When I think about what I’m missing out on, it feels a little like a break up. I’m not going to hear Freddie Prinze Jr call me “kadan”, which means “my heart” in Bull’s native tongue, this time around. Being with him again would just be a repetition of the same choices I always make, though. In real life if you’re stuck in a rut in a relationship, breaking up is what you do. It’s scary to take that leap, but it gives you a chance to meet someone new, and fall in love all over again.


    • I kind of disagree, or rather I think everyone is just as good as the other games.
      Bull is a super fun guy and it’s cool to chat with him about the Qun and his old life.
      Cassandra has a great character arc, especially if she ends up as the divine and she’s adorable when romanced.
      Varick is still the cool guy he was in DA2.
      Cole is like a more interesting Justice from Dragon Age Awakening and I liked how drastically you could end up changing him.
      Blackwall isn’t super interesting but he’s got the dependable old soldier feel down to an art-form and the twist to his backstory was pretty cool and VERY divisive if you’d been romancing him.
      Vivian was meh, I barely remember her. She’s probably the character who most needed something more going on for her.
      Sera is divisive, I found her very annoying but in my second playthrough I found her more tolerable. I still never had her in my party.
      Solas is pretty fantastic, he provides great insight into old elf lore and the fade. He’s an annoying ass if you do stuff he doesnt like but he’s a pretty chill guy if he’s your friend. The one real mark against him for me is he becomes a much better character AFTER he leaves your party in the DLC.

  • I remember seeing the character introduction for Iron Bull before the game came out and having a distinctly bad impression of the character from it. Man was the marketing for the characters in DA:I kinda bad because Iron Bull is great and always a fun character to have in the party just for conversation.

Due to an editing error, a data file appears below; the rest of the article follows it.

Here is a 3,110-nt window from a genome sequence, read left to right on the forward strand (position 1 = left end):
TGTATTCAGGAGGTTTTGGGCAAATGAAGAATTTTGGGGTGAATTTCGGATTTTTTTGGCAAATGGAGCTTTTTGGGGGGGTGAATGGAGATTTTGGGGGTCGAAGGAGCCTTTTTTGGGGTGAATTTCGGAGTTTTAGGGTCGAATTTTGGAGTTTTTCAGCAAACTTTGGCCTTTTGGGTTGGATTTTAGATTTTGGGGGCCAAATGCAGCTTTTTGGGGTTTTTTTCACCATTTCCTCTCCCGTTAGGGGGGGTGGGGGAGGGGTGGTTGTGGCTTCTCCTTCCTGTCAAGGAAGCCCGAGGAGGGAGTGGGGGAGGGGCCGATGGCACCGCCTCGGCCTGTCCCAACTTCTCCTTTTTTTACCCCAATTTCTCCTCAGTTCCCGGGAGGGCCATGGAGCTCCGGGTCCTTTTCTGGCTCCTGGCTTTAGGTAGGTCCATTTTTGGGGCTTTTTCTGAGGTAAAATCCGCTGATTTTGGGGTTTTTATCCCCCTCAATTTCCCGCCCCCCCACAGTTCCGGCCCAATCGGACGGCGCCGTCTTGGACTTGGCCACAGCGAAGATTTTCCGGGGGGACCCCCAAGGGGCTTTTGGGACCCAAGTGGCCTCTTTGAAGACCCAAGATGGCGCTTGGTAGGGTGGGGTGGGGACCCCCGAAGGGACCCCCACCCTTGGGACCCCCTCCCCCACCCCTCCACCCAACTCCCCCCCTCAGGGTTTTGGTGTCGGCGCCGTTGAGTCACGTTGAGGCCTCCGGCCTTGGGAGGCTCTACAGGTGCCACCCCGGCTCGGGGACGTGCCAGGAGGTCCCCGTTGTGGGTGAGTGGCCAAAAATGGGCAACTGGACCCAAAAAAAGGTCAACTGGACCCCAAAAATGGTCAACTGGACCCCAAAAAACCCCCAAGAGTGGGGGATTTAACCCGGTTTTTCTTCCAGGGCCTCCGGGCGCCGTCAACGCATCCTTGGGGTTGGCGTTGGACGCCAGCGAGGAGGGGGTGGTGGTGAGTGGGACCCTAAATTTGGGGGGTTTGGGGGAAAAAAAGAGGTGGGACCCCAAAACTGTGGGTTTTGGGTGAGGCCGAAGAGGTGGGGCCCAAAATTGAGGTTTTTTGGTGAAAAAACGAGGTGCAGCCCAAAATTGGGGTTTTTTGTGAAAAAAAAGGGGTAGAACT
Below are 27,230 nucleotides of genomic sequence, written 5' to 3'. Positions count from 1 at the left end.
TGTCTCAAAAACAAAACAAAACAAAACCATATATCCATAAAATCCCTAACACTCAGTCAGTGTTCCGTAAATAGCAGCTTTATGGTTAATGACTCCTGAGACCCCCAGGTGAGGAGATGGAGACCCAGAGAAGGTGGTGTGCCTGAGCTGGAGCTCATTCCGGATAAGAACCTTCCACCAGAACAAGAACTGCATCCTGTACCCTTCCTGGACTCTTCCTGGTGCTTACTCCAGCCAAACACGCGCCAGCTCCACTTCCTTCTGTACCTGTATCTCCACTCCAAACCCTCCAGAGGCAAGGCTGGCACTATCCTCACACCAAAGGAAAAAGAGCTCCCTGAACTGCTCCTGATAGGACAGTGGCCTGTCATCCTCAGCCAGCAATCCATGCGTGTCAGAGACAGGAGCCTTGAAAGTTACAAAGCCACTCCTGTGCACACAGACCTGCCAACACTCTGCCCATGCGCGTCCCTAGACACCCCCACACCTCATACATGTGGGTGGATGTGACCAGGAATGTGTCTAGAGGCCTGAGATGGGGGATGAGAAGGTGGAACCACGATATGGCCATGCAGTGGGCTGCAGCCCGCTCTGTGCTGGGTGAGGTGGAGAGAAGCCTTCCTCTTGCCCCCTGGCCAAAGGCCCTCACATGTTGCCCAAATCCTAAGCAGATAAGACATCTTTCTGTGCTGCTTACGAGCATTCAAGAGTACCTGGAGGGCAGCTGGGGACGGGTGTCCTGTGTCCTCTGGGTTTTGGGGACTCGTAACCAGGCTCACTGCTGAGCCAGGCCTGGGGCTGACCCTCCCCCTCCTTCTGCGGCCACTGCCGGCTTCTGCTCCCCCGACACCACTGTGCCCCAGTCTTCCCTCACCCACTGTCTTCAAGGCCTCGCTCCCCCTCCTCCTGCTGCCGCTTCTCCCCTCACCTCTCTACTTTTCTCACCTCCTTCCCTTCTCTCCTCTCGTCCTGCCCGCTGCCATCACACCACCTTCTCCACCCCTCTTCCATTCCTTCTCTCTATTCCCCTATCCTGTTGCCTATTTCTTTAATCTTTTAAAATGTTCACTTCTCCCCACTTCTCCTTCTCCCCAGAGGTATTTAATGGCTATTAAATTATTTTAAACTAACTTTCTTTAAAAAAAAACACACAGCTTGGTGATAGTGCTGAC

• The bonus of not romancing the Iron Bull: if you keep him and Dorian in your party (and you’re lucky!) they will romance each other. The banter between the two of them is awesome.

  • Every time my GF loads up a new DA:I playthrough (several times a year, typically), she ponders not playing an elf who romances Solas.
    Then she makes a fucking elf mage. Every time.

    She complains that it’d feel like she was cheating on Solas if she romanced anyone else.

    Yeah. Solas.

      • I could understand if she was going with different origins but female elf mage every time? madness.
        I can’t completely blame her though. Romancing Solas is super cool when the last DLC rolls around and you get the final scene with him. It’s a great moment when your just good friends with him like my characters were but has a bit more of an impact if he’s the love interest.

        • I always tend to go for the female romance with with female characters but in Inquisition a romance with Solas seems to be the canon choice for me

  • Are we going to find out about a career worth of suppressed harassment claims against Gita from tearful game characters in a few years? Me thinks we shall!

    “My lord, I thought I was being summoned to battle the evil black dragon in the darkness of the Azanian Abyss with Gita and our party members! But, when I got there, warrior Bartle and Shefu the mage made some sort of excuse and left me alone with her. She made some pretence, claiming to heal me and… I.. I… I can’t go on!…”

  • Good luck! Cullen is adorkable (my first Inquisition romance but even so, I don’t think I’m biased?) and the addiction plotline is certainly interesting. It’s also nice to know that I’m not the only one playing or at least thinking about Dragon Age: Inquisition this Valentine’s Day >_>

  • You’re so bravery and strong willed. I remember telling myself the very same thing on my second playthrough. Then my third… then my fourth… fifth… I’ve lost count now I’m so deep in Bull. How did you manage to overcome his irresistible body and voice? Tell me so I can break this cycle.